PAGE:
Packers motivated to move cattle through pipeline
Prepared and written by Jeff Swenson, DATCP Livestock and Meat Specialist. The Market Update draws information from several sources, including trade publications, radio broadcasts, agricultural news services, individuals involved in the industry as well as USDA NASS and AMS reports.
Last week’s estimated cattle harvest of 566,000 head was 11,000 head less than the previous week. With plants being closed for the Thanksgiving holiday, it is a respectable run that shows packers are motivated to move cattle through the pipeline.
October harvest was 3.3 percent lower than the same month last year, but 3.2 percent higher year-to-date. Dressed weights are 10 pounds below last year.
Beef cow slaughter continues to be higher than a year ago and is 8.4 percent higher year-to-date. Dairy cow harvest is running about one percent higher than 2020 year-to-date.
Fed cattle prices were stronger last week and, for the most part, have continued that momentum. Fed beef cattle prices are over $25.00/cwt higher than this time last year, and the $114.00/cwt rut seen most of the summer is in the rearview for now.
Whether feedlot operators are in the black at these higher prices is still in question. The Choice beef cutout value was posted at $280.01 on Friday, November 26, 2021 and $270.22 on Wednesday, December 1, 2021.
Cash hog prices move upward
Cash hogs were more than $1.00/cwt higher midweek after multiple weeks of consecutive losses. The most recent export sale report shows orders for 45,500 metric tons of U.S. raised pork, the largest total since the end of October.
The higher number, along with China accounting for 12,400 metric tons of the total, may at least stabilize Lean Hog futures in the short term. Last week’s harvest estimate of 2.261 million hogs was 368,000 lower than the previous week and 79,000 head lower than the same week last year.
October harvest was 7.8 percent lower than last year with year-to-date totals at two percent below 2020. Hog weights were two pounds less than a year ago. It is easy to make the argument that market hog supplies will decrease in the weeks ahead.
Lamb production up
Lamb and mutton production was up seven percent from October 2020. Sheep harvest totaled 187,300 head, which is three percent above October 2020. The average live weight was 121 pounds, which is up five pounds from October 2020. The number of mature sheep harvested is running 25 percent higher than last year, while lamb and yearling harvest is nearly two percent below levels a year ago.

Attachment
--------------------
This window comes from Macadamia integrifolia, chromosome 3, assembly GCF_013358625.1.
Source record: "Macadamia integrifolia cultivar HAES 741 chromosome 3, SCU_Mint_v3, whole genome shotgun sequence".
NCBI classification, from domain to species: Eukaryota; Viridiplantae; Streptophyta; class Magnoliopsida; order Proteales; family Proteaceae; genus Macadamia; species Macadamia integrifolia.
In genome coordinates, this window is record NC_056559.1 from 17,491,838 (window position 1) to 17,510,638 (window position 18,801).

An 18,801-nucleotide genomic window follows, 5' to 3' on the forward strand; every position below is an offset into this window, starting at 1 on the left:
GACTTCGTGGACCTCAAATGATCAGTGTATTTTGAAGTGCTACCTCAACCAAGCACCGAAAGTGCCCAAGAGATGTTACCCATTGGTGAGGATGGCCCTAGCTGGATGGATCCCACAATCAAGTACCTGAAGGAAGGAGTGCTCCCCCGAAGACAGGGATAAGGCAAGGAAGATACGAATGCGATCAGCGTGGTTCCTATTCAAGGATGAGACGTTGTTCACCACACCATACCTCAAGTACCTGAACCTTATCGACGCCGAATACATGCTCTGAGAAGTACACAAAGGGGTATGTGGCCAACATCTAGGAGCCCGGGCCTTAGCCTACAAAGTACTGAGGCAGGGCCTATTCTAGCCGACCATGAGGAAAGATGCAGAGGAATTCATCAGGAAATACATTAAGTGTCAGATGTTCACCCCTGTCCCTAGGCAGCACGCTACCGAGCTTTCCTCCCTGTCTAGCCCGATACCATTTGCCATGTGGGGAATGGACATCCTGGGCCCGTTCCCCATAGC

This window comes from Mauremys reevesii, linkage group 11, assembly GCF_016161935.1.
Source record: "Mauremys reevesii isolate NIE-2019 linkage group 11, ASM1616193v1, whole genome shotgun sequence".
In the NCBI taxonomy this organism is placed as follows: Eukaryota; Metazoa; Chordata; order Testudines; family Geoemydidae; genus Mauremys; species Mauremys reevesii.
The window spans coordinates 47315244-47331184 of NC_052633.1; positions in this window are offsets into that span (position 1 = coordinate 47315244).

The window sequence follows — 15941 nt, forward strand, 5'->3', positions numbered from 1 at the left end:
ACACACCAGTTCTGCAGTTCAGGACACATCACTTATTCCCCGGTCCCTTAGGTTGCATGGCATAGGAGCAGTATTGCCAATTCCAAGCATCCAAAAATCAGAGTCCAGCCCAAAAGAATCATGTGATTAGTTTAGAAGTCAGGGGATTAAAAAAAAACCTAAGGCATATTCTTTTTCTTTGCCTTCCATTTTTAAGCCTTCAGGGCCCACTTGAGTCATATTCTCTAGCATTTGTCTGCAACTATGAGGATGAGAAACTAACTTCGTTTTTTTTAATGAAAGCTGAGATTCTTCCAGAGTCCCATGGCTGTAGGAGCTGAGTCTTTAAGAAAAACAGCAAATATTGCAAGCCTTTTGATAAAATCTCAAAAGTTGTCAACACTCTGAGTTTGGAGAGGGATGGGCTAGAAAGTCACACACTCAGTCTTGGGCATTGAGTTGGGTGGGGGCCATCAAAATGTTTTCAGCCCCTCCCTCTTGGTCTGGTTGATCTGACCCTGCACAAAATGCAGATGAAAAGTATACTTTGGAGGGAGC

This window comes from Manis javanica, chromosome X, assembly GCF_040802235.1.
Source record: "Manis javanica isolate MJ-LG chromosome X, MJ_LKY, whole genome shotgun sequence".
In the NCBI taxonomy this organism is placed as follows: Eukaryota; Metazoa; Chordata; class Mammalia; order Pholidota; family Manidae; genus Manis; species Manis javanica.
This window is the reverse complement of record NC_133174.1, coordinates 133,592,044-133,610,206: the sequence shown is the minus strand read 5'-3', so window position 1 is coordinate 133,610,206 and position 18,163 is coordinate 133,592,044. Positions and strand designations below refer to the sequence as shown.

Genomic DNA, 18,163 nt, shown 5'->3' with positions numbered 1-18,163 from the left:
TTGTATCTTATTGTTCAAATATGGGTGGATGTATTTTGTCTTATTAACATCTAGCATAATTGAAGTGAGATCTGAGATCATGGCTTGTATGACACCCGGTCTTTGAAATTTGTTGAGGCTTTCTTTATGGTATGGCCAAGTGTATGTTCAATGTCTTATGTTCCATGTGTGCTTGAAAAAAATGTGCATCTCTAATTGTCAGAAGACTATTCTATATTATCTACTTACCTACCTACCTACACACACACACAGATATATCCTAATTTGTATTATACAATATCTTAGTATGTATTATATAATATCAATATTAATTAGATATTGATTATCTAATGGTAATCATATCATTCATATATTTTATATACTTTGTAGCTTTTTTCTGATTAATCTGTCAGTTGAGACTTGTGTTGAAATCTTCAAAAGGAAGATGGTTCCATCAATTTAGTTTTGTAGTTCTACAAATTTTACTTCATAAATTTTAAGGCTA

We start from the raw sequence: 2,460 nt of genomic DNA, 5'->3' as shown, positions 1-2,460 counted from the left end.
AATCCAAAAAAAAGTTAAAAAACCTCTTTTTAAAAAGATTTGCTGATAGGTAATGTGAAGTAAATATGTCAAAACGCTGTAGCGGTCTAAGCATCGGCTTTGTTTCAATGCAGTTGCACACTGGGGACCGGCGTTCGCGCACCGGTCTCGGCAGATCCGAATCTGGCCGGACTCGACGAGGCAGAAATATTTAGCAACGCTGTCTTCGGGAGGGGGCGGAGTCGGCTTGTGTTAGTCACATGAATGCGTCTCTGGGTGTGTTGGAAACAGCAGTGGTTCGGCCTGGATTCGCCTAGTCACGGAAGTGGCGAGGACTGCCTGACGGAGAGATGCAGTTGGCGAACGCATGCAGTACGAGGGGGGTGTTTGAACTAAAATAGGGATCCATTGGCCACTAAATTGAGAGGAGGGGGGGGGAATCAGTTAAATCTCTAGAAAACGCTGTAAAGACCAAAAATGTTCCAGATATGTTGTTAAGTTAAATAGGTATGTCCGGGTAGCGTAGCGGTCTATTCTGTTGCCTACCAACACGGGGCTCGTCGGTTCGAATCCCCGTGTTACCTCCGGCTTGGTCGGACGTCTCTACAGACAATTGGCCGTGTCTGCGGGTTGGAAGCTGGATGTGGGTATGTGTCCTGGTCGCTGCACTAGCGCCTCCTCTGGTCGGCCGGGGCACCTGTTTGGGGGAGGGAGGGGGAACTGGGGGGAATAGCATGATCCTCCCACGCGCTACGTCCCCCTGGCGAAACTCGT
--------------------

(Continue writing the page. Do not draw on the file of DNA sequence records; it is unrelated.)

Meat processor grants
DATCP invites Wisconsin meat processors to apply for new processor grants through January 14, 2022. These grants were proposed by Governor Tony Evers in his 2021-23 biennial budget, and the funds were recently released by the Joint Finance Committee.
DATCP will award grants for up to $50,000 for projects up to two years in duration that help expand capacity or increase throughput. Hosted by We R Food Safety in cooperation with DATCP, a virtual informational webinar about the grants and application process, including a question and answer session, will be held Monday, December 6, 2021 at 1 p.m.
You can access the session using this link: http://bit.ly/WiscGrant2. The grant application and materials are available at https://datcp.wi.gov/Pages/Growing_WI/MeatAndLivestockDevelopment.aspx. #
State livestock market roundup
Choice beef breed steers and heifers at Wisconsin and surrounding state auction markets were sharply higher. High-yielding, high-grading cattle brought $125.00 to $138.00/cwt with reports of some selling in the mid $140.00s/cwt.
Choice and Prime Holstein steers were mostly $1.00 to $2.00 higher at $92.00 to $114.00/cwt. Some packages were still selling to $119.00/cwt with a few packages above. Silage fed, under finished, or heavy dairy breed steers brought $70.00 to $92.00/cwt. Dairy x beef steers were mostly $95.00 to $135.00/cwt.
Cows were steady to lower at $31.00 to $51.00/cwt. Blemish free cows in fleshier condition sold to $58.00/cwt. Doubtful health and thin cows were bringing $31.00/cwt and down.
Dairy breed bull calves were steady to lower, bringing $50.00 to $100.00/cwt with heavier, well cared for calves up to $165.00/cwt. Beef and beef cross calves were bringing up to $320.00/cwt. Market lambs were selling to $240.00/cwt.